The Tenerife saga comes to a close with our day trip to three villages in the north of the island (I know, you’ve been waiting with bated breath! I’m only two months late!). This was a truly remarkable little trip, and we spent an entire day on a little bus with a group of pensioners/retired people, the nicest old English woman (who now calls Tenerife home and served as the tour guide), and the most cheerful bus driver in the entire world. Lindsey and I were the only Americans and everyone was so nice to us-once again, being possibly the only Americans who have ever set foot in Tenerife really worked in our favor. Mostly everyone was confused. But sweet! Ah, well.
So first-Masca. After spending a few hours climbing the most narrow, winding streets possible in the tour bus (it was….uncomfortable and scary, to say the least) we were greeted with the most amazing view-high above the clouds, looking down on the winding roads we’d just traversed, with the tiniest village tucked between the peaks, clouds swirling around us. This was Masca, a village unknown to the world until the 1960s, and only recently made accessible to the general public. Even now, only around 80 people call the village home.
We didn’t stay in Masca long-not much to do in a tiny only recently discovered village, you know? And soon we were on to Garachico.
Garachico is located on the northern side of the island, and the contrast between the north and south sides is so distinct as to be almost jarring. The entire landscape changes within 100 yards of land as you drive along (or so it seems). It’s very strange! The south is more like the south west of the USA-sand and shrubbery and tumbleweeds, and very little greenery. The northern side, however, is far more lush. The day we were there it was almost chilly, and the sunny coastal beaches we left behind couldn’t have been further away from the rocky, brisk town that we arrived in.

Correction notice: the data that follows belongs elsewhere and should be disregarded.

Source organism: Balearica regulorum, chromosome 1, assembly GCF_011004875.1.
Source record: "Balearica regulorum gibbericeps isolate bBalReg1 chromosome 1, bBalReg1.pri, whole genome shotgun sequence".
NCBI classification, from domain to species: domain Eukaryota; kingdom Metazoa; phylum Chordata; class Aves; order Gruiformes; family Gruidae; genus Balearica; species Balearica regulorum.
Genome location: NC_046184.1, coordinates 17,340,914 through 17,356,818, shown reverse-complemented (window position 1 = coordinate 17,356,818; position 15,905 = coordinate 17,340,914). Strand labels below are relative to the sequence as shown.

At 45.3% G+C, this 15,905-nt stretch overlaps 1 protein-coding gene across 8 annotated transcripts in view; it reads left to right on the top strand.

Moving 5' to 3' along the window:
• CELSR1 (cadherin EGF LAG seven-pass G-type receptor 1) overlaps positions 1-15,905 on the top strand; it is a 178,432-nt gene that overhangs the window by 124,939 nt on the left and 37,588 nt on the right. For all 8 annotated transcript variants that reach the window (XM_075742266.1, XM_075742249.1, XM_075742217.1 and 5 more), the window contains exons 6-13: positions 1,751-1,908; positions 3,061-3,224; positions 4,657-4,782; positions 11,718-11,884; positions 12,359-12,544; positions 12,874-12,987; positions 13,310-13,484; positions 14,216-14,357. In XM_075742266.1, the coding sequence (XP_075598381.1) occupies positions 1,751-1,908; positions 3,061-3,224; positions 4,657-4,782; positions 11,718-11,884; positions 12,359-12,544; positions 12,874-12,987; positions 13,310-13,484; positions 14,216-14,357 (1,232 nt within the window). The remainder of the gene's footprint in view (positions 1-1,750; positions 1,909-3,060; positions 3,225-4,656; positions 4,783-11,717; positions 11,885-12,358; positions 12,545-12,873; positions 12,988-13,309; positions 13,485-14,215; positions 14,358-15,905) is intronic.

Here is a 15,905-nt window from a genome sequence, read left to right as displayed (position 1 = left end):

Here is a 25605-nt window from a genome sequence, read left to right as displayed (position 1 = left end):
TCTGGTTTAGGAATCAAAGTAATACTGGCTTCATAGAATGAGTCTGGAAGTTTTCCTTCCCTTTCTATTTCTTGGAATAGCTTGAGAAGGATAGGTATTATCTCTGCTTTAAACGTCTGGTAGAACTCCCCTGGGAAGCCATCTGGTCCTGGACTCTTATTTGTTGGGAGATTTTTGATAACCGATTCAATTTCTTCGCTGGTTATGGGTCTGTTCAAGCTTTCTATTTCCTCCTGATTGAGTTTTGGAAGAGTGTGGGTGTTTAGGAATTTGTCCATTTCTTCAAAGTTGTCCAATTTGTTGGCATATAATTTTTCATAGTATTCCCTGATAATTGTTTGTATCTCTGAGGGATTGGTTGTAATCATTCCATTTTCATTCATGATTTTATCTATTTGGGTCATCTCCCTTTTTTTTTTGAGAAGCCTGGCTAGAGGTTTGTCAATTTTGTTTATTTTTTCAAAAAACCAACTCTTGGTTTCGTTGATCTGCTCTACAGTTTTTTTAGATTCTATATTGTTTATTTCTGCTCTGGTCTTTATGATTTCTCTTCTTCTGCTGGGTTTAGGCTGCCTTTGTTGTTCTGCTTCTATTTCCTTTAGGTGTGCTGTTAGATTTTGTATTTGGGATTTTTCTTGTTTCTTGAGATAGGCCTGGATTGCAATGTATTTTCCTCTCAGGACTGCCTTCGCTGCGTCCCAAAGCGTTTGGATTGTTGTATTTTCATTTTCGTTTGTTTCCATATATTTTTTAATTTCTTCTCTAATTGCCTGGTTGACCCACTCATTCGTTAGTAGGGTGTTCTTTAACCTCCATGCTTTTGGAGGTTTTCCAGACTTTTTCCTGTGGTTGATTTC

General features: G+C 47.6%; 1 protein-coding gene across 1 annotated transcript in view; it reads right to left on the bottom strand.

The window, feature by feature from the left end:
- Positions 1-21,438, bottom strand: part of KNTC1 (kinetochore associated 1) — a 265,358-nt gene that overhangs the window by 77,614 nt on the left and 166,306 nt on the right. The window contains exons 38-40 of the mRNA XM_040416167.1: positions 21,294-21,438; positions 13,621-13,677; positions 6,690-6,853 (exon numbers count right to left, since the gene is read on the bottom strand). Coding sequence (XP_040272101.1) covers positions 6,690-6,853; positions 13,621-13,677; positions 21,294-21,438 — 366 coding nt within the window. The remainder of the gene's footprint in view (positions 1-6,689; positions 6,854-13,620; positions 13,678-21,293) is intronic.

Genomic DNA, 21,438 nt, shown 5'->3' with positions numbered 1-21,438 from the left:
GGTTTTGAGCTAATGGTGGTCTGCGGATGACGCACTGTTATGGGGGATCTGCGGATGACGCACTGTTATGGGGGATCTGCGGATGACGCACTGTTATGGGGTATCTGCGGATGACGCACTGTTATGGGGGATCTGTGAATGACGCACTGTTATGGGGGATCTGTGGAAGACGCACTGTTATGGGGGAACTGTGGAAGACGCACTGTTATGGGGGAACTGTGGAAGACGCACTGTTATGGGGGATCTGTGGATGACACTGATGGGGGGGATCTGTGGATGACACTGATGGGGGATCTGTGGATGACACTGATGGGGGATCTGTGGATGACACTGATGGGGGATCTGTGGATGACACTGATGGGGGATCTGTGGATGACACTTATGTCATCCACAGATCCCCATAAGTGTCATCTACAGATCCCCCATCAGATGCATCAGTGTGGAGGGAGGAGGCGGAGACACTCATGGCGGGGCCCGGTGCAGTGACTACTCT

Garachico is mostly notable due to the fact that a volcanic eruption in 1706 from the nearby El Teide essentially covered the whole town, filling in the bay and effectively destroying its economy-which up until then had been the main exporter of Malmsey wine. And yet they just rebuilt it! Even more recently there have been smaller eruptions that didn’t quite take out the whole town….but I’d say the town has a fascinating history and those who still live there are pretty damn brave.
We took a walk through the little town with our guide, and stopped for a delicious, fresh lunch of seafood that was obscenely cheap.
After lunch we drove some more and stopped to check out the Dragon Tree, which was originally thought to be around 1000 years old! Apparently some testing a few years back confirmed that it’s really only around 700 years old….but it is an old, crazy looking tree. Respect.
After that we reached our final destination, a little vineyard called the Bodega Cueva del Rey where we were to have a wine-tasting.
Things got a little frisky at the wine tasting! A bunch of old drunk English people, and Lindsey and I….it was a lot of fun. And the vineyard owner had me read a little poem aloud to the group that had a dirty word in it, which was quite unexpected.
Like I said, we had a good time.
The owner-such a funny, nice dude. And his wines are great! Unfortunately he only sells them in Tenerife and Spain. Sad.
Finally we headed back to the little bus for another few hours of crazy mountain driving on our return to the south of the island. After all that culture it was back to the boozing and pool/beach-sitting, obviously. It was vacation, after all.
And that’s that, my Tenerife trip in a nutshell. You’ll not hear another word from me about Tenerife….most likely. No promises!
Other Tenerife posts….